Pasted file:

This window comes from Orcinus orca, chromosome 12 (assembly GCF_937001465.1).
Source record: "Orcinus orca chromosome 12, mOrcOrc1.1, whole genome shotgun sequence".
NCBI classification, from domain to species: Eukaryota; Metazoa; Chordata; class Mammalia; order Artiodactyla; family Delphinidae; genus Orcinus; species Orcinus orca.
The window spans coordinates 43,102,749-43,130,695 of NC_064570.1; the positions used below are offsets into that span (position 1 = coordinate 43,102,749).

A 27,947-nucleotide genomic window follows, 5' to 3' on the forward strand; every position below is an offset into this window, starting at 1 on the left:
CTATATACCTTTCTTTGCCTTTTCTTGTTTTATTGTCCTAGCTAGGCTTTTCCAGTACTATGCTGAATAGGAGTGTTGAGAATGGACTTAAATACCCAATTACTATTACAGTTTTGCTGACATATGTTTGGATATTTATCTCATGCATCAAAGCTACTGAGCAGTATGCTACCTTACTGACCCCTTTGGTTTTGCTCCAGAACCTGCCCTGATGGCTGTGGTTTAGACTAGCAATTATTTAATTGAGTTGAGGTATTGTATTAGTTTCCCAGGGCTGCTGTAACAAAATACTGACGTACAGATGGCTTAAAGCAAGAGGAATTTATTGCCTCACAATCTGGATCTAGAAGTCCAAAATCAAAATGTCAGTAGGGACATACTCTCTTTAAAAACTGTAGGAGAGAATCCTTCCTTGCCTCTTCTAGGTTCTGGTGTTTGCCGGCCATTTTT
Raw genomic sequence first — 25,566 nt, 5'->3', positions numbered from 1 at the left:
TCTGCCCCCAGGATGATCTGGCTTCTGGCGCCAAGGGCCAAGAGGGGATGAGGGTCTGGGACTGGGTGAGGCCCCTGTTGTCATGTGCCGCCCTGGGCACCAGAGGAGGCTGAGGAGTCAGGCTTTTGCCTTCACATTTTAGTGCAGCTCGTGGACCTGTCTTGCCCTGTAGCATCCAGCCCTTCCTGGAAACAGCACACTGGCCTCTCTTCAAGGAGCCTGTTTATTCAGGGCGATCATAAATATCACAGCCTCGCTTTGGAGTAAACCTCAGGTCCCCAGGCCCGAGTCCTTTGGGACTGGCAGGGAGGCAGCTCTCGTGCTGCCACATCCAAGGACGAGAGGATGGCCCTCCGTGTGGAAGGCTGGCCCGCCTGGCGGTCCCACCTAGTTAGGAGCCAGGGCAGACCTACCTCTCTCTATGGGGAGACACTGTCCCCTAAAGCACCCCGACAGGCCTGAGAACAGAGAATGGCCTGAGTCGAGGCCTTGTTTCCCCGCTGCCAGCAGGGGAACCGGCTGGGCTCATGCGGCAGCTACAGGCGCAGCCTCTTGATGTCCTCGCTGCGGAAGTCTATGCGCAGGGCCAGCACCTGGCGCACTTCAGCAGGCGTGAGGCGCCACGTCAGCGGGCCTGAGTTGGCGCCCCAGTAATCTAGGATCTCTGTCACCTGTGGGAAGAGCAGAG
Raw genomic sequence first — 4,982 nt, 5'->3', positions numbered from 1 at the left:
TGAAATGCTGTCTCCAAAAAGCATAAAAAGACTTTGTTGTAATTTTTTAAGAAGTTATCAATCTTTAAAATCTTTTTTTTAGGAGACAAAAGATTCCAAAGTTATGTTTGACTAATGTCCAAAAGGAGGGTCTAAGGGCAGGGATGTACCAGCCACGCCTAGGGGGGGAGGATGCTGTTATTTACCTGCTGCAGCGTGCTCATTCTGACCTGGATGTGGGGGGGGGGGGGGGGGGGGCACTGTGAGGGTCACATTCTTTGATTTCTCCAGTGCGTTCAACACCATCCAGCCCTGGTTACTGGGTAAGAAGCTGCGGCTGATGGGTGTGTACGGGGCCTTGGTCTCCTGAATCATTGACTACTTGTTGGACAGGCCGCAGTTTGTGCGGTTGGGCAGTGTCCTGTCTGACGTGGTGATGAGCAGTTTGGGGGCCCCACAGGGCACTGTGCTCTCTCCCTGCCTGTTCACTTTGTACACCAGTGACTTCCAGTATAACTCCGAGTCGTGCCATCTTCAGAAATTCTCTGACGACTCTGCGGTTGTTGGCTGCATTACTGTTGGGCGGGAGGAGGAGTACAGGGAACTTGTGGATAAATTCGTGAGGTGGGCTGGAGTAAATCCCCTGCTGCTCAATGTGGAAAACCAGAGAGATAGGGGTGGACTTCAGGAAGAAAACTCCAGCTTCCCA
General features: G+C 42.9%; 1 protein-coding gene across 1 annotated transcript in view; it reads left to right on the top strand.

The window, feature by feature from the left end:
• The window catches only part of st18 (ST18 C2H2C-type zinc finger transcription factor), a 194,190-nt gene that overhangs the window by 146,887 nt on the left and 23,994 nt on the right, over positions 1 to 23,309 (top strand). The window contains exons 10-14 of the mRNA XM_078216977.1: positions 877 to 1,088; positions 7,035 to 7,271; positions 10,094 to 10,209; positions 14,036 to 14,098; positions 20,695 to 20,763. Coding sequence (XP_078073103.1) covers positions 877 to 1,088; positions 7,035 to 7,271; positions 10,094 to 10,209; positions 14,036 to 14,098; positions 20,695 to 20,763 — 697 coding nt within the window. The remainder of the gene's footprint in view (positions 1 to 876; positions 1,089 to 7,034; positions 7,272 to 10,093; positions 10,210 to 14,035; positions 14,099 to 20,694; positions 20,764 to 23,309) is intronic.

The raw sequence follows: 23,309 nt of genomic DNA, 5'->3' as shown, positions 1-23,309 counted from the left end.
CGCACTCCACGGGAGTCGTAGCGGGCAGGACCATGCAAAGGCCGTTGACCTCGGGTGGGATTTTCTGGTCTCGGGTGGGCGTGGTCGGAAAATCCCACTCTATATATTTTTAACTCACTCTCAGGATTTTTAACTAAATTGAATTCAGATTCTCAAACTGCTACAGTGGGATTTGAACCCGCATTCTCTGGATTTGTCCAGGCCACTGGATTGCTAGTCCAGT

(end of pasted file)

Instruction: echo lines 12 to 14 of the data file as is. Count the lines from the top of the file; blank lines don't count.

The window, feature by feature from the left end:
• The window catches only part of st18 (ST18 C2H2C-type zinc finger transcription factor), a 194,190-nt gene that overhangs the window by 146,887 nt on the left and 23,994 nt on the right, over positions 1 to 23,309 (top strand). The window contains exons 10-14 of the mRNA XM_078216977.1: positions 877 to 1,088; positions 7,035 to 7,271; positions 10,094 to 10,209; positions 14,036 to 14,098; positions 20,695 to 20,763. Coding sequence (XP_078073103.1) covers positions 877 to 1,088; positions 7,035 to 7,271; positions 10,094 to 10,209; positions 14,036 to 14,098; positions 20,695 to 20,763 — 697 coding nt within the window. The remainder of the gene's footprint in view (positions 1 to 876; positions 1,089 to 7,034; positions 7,272 to 10,093; positions 10,210 to 14,035; positions 14,099 to 20,694; positions 20,764 to 23,309) is intronic.

The raw sequence follows: 23,309 nt of genomic DNA, 5'->3' as shown, positions 1-23,309 counted from the left end.